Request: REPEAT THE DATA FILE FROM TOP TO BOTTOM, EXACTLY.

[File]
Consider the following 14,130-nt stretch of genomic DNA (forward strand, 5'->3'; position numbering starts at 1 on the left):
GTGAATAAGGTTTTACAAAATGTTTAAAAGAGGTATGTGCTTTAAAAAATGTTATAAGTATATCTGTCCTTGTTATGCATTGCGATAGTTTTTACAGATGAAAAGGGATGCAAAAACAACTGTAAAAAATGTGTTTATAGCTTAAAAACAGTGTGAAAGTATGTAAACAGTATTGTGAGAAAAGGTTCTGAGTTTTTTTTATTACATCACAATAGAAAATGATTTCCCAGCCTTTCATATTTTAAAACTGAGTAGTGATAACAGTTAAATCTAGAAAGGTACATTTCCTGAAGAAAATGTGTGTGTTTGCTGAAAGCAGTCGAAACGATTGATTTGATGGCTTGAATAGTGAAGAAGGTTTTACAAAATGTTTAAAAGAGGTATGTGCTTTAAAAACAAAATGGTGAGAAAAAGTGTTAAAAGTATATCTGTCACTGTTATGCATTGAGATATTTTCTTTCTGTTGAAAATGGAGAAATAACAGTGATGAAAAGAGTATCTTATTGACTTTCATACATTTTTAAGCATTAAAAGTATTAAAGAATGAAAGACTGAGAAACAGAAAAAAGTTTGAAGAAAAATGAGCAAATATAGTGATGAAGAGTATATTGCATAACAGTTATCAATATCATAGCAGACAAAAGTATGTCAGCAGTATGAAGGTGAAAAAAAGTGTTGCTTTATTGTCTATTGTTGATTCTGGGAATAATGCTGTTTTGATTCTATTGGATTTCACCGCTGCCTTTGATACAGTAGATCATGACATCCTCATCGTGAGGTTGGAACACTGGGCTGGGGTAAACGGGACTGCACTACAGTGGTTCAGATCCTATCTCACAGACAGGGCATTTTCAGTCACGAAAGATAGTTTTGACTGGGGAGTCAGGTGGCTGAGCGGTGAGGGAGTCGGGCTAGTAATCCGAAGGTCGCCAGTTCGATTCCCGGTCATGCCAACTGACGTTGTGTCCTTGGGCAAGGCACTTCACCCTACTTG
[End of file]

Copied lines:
Consider the following 14,130-nt stretch of genomic DNA (forward strand, 5'->3'; position numbering starts at 1 on the left):
GTGAATAAGGTTTTACAAAATGTTTAAAAGAGGTATGTGCTTTAAAAAATGTTATAAGTATATCTGTCCTTGTTATGCATTGCGATAGTTTTTACAGATGAAAAGGGATGCAAAAACAACTGTAAAAAATGTGTTTATAGCTTAAAAACAGTGTGAAAGTATGTAAACAGTATTGTGAGAAAAGGTTCTGAGTTTTTTTTATTACATCACAATAGAAAATGATTTCCCAGCCTTTCATATTTTAAAACTGAGTAGTGATAACAGTTAAATCTAGAAAGGTACATTTCCTGAAGAAAATGTGTGTGTTTGCTGAAAGCAGTCGAAACGATTGATTTGATGGCTTGAATAGTGAAGAAGGTTTTACAAAATGTTTAAAAGAGGTATGTGCTTTAAAAACAAAATGGTGAGAAAAAGTGTTAAAAGTATATCTGTCACTGTTATGCATTGAGATATTTTCTTTCTGTTGAAAATGGAGAAATAACAGTGATGAAAAGAGTATCTTATTGACTTTCATACATTTTTAAGCATTAAAAGTATTAAAGAATGAAAGACTGAGAAACAGAAAAAAGTTTGAAGAAAAATGAGCAAATATAGTGATGAAGAGTATATTGCATAACAGTTATCAATATCATAGCAGACAAAAGTATGTCAGCAGTATGAAGGTGAAAAAAAGTGTTGCTTTATTGTCTATTGTTGATTCTGGGAATAATGCTGTTTTGATTCTATTGGATTTCACCGCTGCCTTTGATACAGTAGATCATGACATCCTCATCGTGAGGTTGGAACACTGGGCTGGGGTAAACGGGACTGCACTACAGTGGTTCAGATCCTATCTCACAGACAGGGCATTTTCAGTCACGAAAGATAGTTTTGACTGGGGAGTCAGGTGGCTGAGCGGTGAGGGAGTCGGGCTAGTAATCCGAAGGTCGCCAGTTCGATTCCCGGTCATGCCAACTGACGTTGTGTCCTTGGGCAAGGCACTTCACCCTACTTG